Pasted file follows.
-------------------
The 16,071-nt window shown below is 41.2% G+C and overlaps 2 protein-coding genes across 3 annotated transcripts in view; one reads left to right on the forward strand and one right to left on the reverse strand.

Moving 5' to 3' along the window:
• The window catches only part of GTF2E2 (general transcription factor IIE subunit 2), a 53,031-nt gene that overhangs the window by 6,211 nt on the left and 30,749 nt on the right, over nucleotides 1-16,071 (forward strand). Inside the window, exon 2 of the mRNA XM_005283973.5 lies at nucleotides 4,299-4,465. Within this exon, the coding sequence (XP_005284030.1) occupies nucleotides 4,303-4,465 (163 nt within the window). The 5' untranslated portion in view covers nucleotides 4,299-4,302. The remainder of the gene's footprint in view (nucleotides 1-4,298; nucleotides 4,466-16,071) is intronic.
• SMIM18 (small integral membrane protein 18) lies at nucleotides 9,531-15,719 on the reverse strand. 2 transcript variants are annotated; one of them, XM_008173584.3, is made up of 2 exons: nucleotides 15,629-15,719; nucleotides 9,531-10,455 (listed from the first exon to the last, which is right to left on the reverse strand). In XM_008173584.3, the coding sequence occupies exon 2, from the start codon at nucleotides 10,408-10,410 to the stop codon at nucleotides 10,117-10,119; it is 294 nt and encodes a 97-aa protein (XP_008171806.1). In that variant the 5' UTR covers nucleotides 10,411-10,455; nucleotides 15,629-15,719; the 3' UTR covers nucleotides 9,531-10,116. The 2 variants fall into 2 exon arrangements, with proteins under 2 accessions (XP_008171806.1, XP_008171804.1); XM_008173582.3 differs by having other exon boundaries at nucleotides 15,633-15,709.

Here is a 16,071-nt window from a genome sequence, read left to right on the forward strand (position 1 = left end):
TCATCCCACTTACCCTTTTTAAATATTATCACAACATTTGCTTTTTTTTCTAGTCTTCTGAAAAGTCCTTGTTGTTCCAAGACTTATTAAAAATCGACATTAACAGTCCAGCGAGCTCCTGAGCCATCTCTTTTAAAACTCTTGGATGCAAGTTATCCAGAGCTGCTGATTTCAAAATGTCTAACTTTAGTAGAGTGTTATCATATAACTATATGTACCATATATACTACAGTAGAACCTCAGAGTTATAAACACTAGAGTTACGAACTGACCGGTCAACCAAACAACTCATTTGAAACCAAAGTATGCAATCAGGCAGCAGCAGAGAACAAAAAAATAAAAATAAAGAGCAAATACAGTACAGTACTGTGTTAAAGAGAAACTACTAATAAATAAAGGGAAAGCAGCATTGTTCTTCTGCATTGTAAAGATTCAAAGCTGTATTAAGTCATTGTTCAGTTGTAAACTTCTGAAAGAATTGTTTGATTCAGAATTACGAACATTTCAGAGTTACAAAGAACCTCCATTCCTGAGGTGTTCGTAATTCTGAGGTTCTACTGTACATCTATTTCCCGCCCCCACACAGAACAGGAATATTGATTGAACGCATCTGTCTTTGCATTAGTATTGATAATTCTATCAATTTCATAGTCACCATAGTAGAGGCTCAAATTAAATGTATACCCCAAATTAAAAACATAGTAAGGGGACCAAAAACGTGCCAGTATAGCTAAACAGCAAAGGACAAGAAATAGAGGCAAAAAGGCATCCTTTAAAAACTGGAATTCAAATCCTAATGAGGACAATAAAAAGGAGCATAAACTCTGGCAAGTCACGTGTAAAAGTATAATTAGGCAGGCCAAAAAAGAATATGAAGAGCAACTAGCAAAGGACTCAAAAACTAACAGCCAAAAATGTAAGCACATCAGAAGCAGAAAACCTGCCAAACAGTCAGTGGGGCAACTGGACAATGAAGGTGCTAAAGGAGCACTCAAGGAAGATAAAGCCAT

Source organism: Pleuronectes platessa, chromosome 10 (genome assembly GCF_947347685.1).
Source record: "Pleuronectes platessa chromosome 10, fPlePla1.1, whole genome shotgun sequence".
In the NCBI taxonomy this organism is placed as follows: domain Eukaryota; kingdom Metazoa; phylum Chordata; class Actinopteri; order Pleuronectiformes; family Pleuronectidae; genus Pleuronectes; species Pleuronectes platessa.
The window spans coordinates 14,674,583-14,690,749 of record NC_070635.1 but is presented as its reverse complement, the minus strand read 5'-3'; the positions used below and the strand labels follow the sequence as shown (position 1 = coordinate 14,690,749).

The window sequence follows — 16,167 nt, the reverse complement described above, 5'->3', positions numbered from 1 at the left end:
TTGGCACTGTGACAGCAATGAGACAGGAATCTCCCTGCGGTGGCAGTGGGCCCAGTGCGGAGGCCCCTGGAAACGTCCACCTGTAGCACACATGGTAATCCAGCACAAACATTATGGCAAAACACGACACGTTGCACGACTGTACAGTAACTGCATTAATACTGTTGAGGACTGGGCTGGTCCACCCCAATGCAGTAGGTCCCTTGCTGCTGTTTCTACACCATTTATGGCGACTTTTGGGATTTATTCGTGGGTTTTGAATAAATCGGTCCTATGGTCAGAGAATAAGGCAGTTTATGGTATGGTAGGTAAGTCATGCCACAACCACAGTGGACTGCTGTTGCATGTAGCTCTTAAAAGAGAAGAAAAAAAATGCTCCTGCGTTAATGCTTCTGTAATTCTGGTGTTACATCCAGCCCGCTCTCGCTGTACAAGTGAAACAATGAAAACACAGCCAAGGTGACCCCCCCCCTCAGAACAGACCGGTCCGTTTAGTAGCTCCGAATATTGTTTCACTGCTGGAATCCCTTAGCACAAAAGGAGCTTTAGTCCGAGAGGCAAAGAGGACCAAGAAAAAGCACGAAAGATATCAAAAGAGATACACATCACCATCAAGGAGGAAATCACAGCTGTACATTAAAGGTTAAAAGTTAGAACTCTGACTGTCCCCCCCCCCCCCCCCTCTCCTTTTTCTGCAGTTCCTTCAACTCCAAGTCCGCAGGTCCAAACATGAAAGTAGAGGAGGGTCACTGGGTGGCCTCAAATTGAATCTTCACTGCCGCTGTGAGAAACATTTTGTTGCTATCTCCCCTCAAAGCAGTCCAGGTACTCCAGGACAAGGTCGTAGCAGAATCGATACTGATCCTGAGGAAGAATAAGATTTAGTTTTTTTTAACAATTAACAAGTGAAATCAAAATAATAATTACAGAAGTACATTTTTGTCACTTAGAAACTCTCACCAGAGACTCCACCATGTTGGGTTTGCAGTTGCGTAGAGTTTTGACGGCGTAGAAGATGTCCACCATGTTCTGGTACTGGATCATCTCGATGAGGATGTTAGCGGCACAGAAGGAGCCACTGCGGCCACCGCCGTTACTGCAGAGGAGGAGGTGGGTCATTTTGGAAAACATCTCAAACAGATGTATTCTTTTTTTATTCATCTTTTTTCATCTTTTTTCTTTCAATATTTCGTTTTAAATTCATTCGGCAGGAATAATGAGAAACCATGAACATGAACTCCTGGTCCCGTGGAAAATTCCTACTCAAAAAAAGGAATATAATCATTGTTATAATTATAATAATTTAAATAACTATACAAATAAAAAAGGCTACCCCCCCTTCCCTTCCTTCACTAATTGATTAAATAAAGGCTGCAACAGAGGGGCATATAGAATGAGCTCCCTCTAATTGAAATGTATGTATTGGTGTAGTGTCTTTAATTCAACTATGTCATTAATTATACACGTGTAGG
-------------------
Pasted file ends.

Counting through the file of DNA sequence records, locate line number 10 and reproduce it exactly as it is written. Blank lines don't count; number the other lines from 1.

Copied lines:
The window spans coordinates 14,674,583-14,690,749 of record NC_070635.1 but is presented as its reverse complement, the minus strand read 5'-3'; the positions used below and the strand labels follow the sequence as shown (position 1 = coordinate 14,690,749).